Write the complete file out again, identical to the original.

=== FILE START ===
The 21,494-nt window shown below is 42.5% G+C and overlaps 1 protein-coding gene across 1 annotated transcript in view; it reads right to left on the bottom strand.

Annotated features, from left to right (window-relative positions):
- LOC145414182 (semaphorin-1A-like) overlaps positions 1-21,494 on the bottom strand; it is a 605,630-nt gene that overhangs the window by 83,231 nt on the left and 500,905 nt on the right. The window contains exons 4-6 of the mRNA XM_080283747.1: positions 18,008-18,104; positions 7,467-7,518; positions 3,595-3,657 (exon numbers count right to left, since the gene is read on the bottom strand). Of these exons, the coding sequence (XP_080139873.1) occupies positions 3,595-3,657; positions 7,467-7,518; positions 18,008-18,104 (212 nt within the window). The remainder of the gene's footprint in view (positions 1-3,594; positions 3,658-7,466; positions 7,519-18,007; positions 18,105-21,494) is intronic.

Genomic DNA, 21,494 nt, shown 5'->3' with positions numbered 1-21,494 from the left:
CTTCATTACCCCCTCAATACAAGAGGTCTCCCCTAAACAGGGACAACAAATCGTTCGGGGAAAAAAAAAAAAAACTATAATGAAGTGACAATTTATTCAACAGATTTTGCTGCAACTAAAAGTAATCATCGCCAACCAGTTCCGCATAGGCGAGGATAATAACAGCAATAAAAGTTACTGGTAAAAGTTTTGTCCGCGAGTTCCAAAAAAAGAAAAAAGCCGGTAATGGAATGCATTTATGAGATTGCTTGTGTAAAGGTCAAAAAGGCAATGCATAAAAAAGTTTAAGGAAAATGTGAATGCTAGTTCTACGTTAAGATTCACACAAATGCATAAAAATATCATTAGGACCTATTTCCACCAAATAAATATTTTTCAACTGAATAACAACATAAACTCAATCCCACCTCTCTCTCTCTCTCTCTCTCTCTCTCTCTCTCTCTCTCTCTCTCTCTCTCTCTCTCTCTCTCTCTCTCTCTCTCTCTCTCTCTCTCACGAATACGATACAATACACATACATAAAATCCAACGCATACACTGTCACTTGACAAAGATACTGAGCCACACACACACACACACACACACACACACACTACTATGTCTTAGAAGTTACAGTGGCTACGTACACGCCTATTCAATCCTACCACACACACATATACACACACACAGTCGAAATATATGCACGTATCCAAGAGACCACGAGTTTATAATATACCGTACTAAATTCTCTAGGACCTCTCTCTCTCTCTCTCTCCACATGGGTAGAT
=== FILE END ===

The 21,494-nt window shown below is 42.5% G+C and overlaps 1 protein-coding gene across 1 annotated transcript in view; it reads right to left on the bottom strand.

Annotated features, from left to right (window-relative positions):
- LOC145414182 (semaphorin-1A-like) overlaps positions 1-21,494 on the bottom strand; it is a 605,630-nt gene that overhangs the window by 83,231 nt on the left and 500,905 nt on the right. The window contains exons 4-6 of the mRNA XM_080283747.1: positions 18,008-18,104; positions 7,467-7,518; positions 3,595-3,657 (exon numbers count right to left, since the gene is read on the bottom strand). Of these exons, the coding sequence (XP_080139873.1) occupies positions 3,595-3,657; positions 7,467-7,518; positions 18,008-18,104 (212 nt within the window). The remainder of the gene's footprint in view (positions 1-3,594; positions 3,658-7,466; positions 7,519-18,007; positions 18,105-21,494) is intronic.

Genomic DNA, 21,494 nt, shown 5'->3' with positions numbered 1-21,494 from the left:
CTTCATTACCCCCTCAATACAAGAGGTCTCCCCTAAACAGGGACAACAAATCGTTCGGGGAAAAAAAAAAAAAACTATAATGAAGTGACAATTTATTCAACAGATTTTGCTGCAACTAAAAGTAATCATCGCCAACCAGTTCCGCATAGGCGAGGATAATAACAGCAATAAAAGTTACTGGTAAAAGTTTTGTCCGCGAGTTCCAAAAAAAGAAAAAAGCCGGTAATGGAATGCATTTATGAGATTGCTTGTGTAAAGGTCAAAAAGGCAATGCATAAAAAAGTTTAAGGAAAATGTGAATGCTAGTTCTACGTTAAGATTCACACAAATGCATAAAAATATCATTAGGACCTATTTCCACCAAATAAATATTTTTCAACTGAATAACAACATAAACTCAATCCCACCTCTCTCTCTCTCTCTCTCTCTCTCTCTCTCTCTCTCTCTCTCTCTCTCTCTCTCTCTCTCTCTCTCTCTCTCTCTCTCTCTCTCTCACGAATACGATACAATACACATACATAAAATCCAACGCATACACTGTCACTTGACAAAGATACTGAGCCACACACACACACACACACACACACACACACTACTATGTCTTAGAAGTTACAGTGGCTACGTACACGCCTATTCAATCCTACCACACACACATATACACACACACAGTCGAAATATATGCACGTATCCAAGAGACCACGAGTTTATAATATACCGTACTAAATTCTCTAGGACCTCTCTCTCTCTCTCTCTCCACATGGGTAGAT